ZeitungenWhile educating consumers about the importance of battery recycling is our focus, just as important, is sharing our expertise with the sustainability industry. Since the start of 2015, we wrote or appeared in several articles on topics from product stewardship to take-back programs and collection best practices. Our aim is to help environmentally-committed audiences understand the battery perspective as part of the broader recycling landscape and to share our best practices. You can read more by clicking on the links below.

Call2Recycle | United States

Austin Residents Checked Out Books and Checked In Your Batteries!

Austin Residents Checked Out Books and Checked In Your Batteries!

View the challenge results summary in this infographic

To increase consumer awareness about the importance of battery recycling to the environment, the City of Austin, Texas, and Call2Recycle sponsored the Austin Recharge Challenge from Aug. 17 to Sept. 18. City residents were asked to bring their used single-use and rechargeable batteries to one of 21 neighborhood library branches or other Call2Recycle drop-off locations.

The campaign was a tremendous success, with almost 6,000 lbs. (2,722 kg.) of batteries collected in just four weeks. The North Village library branch won the challenge by collecting 1,042 lbs. (473 kg.) of batteries, followed closely by Spicewood Springs with almost 900 lbs. (408 kg.). As the top battery collector for the challenge, North Village was awarded a $ 1,000 grant to be used for a sustainable project such as a bike rack or outdoor bench.

“The Austin community showed its strong sense of community spirit by recycling used batteries to help its library system,” said Tim Warren, account manager, Call2Recycle. “Because participation increased this year, we were able to collect more batteries than last year. The word about battery recycling continues to spread.”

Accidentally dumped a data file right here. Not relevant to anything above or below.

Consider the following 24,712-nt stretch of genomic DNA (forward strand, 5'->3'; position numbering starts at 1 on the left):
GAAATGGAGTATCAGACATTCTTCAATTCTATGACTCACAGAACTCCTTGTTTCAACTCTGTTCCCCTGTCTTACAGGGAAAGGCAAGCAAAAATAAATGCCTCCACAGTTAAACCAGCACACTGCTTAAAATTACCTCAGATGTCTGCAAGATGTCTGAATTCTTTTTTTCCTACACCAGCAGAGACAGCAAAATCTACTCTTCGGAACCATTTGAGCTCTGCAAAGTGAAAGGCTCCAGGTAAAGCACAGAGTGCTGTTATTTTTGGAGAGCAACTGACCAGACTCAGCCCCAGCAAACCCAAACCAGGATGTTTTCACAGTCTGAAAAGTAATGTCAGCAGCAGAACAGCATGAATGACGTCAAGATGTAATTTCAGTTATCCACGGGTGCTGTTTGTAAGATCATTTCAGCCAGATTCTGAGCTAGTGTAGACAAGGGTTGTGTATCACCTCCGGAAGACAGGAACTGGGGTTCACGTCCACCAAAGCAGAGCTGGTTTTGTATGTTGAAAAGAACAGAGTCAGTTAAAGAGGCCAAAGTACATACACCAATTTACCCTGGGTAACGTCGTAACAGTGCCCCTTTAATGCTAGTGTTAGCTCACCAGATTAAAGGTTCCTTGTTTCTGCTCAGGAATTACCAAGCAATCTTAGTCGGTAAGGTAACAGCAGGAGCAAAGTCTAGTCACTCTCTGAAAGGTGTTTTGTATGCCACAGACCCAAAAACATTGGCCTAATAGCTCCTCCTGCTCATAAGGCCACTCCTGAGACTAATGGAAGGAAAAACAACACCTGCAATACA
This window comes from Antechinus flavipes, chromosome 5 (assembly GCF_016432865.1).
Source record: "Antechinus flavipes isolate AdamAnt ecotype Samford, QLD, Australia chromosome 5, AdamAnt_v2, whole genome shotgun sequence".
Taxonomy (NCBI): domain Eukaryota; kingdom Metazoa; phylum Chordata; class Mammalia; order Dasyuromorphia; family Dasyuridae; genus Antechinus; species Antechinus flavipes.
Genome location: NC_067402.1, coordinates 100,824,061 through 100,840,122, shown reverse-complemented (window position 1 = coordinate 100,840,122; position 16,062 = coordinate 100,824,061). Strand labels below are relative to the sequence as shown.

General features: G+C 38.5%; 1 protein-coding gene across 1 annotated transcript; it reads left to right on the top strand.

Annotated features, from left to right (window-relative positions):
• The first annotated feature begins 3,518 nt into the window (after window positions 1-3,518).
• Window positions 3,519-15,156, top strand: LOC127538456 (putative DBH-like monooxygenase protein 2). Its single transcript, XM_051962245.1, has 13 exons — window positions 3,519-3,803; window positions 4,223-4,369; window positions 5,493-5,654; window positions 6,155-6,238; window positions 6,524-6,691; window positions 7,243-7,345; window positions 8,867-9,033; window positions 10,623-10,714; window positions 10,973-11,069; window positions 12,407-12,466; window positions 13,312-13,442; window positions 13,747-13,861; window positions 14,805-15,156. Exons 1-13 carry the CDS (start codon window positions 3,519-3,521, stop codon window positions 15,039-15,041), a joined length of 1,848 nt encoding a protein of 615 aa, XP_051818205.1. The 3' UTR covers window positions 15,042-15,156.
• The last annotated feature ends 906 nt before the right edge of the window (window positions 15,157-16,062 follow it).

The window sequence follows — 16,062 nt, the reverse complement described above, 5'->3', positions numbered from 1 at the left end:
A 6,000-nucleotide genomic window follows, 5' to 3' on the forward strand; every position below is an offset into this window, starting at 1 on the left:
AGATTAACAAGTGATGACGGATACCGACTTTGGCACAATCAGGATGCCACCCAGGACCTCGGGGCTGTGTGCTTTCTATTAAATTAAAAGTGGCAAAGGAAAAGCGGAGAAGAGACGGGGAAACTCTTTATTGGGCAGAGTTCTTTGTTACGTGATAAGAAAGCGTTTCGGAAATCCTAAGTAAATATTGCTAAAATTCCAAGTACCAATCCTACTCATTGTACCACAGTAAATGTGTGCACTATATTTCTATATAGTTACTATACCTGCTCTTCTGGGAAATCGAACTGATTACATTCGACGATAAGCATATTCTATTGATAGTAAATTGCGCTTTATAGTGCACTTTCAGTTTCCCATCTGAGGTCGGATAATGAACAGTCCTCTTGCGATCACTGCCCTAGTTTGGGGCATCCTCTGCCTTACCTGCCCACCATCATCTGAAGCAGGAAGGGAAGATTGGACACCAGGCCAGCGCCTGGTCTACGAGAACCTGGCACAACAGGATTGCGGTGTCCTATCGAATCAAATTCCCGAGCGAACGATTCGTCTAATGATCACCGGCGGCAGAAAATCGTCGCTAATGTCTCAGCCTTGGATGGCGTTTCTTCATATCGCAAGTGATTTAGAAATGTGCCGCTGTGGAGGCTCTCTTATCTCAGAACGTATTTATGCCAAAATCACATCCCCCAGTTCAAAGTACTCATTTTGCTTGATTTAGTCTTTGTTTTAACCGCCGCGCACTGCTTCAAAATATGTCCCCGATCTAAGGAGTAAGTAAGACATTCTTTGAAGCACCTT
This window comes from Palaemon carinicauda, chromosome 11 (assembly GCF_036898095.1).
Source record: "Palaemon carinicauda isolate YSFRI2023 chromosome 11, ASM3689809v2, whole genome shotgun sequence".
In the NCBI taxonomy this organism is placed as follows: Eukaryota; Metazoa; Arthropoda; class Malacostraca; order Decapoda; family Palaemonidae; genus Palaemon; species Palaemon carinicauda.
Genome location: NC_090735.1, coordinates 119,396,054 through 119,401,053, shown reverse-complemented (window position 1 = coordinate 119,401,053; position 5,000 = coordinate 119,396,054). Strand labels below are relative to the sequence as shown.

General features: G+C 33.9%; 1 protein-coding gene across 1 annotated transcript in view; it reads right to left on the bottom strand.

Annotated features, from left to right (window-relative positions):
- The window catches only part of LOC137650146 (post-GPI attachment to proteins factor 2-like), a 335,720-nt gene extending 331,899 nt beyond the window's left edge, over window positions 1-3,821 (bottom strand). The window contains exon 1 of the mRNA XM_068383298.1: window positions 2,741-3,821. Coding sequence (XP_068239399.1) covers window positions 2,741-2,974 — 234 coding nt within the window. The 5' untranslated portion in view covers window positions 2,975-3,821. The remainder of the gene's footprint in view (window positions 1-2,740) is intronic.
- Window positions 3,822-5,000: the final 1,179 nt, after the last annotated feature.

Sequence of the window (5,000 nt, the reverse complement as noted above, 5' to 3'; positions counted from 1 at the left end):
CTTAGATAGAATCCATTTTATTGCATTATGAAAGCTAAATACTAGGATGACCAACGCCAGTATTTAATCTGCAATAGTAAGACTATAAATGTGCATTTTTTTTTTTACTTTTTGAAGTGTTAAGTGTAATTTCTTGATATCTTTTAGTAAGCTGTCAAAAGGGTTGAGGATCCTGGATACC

The city and Call2Recycle combined social media efforts on Twitter, using the handle #AustinRecharge. The campaign reached more than 40,000 people. Call2Recycle also posted an Austin Recharge Challenge web page for additional information on the city’s recycling program.

Austin ships up to 2,000 lbs. (907 kg.) of rechargeable batteries per month to Call2Recycle, an amount that almost tripled during the four-week campaign. Since 1999, Austin’s residents have recycled more than 460,000 lbs. (207,292 kg.) of batteries through its recycling program. The campaign is part of the city’s Zero Waste Master Plan, which aims to reduce the amount of trash sent to landfills by 90% by 2040.


From left to right, Brandi Bruton, representing Mayor’s Office (green shirt) Mindy Reed, Librarian and retail manager Recycled Reads, Bob Gedert, Director, Austin Resource Recovery, Bobby Baker, Environmental Program Specialists Sr. Austin Resource Recovery, Michael Abramov, North Village Library Manager, Kenneth Hicks, Operator, Austin Resource Recovery, Tim Warren, Account Manager at Call2Recycle, Leslie Pool, City Council Member for District 7 and Kanya Lyons, Public Information Specialist for Austin Public Libraries.

Call2Recycle | United States

Unilever exec: Achieving zero waste ‘required collaboration and negotiation’

Unilever's chief supply chain officer explained to BusinessGreen how the company achieved zero waste-to-landfill in Europe.